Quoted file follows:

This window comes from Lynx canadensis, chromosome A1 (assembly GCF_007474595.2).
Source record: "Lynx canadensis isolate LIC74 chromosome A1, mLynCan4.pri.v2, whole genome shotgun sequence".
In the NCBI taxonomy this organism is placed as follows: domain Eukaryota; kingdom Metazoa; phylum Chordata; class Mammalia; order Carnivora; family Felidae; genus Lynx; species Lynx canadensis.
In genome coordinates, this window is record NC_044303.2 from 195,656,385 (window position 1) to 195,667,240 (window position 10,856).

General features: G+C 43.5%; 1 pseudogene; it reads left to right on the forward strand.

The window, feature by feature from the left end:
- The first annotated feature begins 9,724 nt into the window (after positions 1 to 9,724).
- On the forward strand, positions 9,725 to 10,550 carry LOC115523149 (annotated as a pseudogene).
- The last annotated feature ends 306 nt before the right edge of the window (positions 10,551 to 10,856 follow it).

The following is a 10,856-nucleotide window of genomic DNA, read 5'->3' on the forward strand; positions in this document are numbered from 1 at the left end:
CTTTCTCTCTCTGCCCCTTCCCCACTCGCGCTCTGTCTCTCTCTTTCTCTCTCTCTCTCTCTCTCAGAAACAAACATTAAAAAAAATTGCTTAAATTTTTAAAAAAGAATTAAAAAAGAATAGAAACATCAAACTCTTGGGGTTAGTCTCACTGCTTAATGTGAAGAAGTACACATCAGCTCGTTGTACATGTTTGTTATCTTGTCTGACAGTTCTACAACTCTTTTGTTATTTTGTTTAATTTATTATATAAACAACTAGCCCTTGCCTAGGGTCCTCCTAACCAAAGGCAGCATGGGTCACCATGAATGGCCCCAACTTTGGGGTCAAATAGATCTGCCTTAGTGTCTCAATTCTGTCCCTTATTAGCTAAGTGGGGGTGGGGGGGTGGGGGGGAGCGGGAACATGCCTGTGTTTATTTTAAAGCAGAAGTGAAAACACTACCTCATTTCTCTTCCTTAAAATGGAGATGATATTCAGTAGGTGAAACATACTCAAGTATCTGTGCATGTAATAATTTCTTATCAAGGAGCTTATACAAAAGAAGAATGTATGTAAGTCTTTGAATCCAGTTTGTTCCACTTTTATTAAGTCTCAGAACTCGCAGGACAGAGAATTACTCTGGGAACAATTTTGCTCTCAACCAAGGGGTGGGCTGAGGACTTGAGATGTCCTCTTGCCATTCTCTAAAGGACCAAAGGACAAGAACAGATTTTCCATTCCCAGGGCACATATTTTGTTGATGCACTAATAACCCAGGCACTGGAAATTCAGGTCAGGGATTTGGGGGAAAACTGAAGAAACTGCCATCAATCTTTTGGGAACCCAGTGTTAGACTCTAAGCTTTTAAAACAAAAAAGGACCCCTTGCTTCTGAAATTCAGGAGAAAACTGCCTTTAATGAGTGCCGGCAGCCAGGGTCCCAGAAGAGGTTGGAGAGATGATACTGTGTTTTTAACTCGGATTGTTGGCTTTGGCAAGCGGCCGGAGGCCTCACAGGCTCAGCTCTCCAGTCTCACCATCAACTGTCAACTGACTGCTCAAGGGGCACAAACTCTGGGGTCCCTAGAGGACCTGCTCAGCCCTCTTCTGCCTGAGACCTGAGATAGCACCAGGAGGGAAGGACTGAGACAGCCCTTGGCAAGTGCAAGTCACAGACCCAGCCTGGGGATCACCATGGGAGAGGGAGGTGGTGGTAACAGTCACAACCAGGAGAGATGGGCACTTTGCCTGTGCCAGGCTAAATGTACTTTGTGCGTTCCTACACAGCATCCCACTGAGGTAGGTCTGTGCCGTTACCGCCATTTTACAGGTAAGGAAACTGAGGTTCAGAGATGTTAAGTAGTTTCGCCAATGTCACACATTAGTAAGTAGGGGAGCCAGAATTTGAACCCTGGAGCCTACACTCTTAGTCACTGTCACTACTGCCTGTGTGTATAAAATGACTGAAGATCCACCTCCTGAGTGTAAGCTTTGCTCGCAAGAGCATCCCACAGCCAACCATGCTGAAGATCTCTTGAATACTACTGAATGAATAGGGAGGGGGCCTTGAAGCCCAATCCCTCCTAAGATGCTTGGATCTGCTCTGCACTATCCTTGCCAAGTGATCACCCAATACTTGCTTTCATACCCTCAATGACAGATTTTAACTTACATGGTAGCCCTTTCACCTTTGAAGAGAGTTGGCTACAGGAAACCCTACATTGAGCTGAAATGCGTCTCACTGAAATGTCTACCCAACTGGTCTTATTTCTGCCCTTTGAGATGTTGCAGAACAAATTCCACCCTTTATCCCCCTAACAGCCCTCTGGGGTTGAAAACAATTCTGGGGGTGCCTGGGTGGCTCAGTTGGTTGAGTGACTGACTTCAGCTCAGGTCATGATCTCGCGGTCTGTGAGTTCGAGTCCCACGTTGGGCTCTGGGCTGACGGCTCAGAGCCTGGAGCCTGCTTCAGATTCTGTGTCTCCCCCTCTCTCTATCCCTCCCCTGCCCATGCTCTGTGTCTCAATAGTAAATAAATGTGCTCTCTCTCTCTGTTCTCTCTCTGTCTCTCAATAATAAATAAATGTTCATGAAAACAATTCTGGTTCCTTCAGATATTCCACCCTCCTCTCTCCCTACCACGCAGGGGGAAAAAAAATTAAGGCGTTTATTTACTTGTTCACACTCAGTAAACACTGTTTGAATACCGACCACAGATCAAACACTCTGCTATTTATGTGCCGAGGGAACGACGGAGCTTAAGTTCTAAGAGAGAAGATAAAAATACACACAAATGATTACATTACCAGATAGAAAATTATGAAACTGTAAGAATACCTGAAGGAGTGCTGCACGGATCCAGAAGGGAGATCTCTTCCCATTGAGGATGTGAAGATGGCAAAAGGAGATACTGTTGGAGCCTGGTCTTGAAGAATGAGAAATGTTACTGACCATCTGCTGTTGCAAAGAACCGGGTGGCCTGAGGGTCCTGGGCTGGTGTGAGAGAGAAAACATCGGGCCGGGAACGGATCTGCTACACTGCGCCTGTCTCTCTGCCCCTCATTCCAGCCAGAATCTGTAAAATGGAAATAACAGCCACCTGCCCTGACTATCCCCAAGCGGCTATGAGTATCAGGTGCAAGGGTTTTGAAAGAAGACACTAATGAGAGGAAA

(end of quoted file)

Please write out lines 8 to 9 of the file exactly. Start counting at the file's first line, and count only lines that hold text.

- On the forward strand, positions 9,725 to 10,550 carry LOC115523149 (annotated as a pseudogene).
- The last annotated feature ends 306 nt before the right edge of the window (positions 10,551 to 10,856 follow it).